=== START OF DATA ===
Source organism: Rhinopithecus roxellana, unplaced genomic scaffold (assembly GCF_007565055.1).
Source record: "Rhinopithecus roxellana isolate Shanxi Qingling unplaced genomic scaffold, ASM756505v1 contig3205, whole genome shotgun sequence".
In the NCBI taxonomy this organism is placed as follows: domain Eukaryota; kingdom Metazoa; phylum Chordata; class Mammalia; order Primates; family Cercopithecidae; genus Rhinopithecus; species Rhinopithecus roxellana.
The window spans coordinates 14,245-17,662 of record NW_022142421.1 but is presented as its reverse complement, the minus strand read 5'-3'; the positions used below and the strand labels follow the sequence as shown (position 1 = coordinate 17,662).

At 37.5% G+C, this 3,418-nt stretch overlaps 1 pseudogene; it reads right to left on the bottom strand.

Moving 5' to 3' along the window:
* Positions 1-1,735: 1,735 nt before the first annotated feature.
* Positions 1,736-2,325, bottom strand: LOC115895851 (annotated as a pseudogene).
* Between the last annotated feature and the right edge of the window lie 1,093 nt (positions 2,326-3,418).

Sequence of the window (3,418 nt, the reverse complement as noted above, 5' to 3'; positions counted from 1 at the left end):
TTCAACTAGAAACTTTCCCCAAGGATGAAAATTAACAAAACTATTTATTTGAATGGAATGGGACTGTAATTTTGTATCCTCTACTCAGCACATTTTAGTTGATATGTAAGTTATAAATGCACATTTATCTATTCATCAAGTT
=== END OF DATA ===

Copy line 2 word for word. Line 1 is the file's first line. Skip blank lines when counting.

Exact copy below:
Source record: "Rhinopithecus roxellana isolate Shanxi Qingling unplaced genomic scaffold, ASM756505v1 contig3205, whole genome shotgun sequence".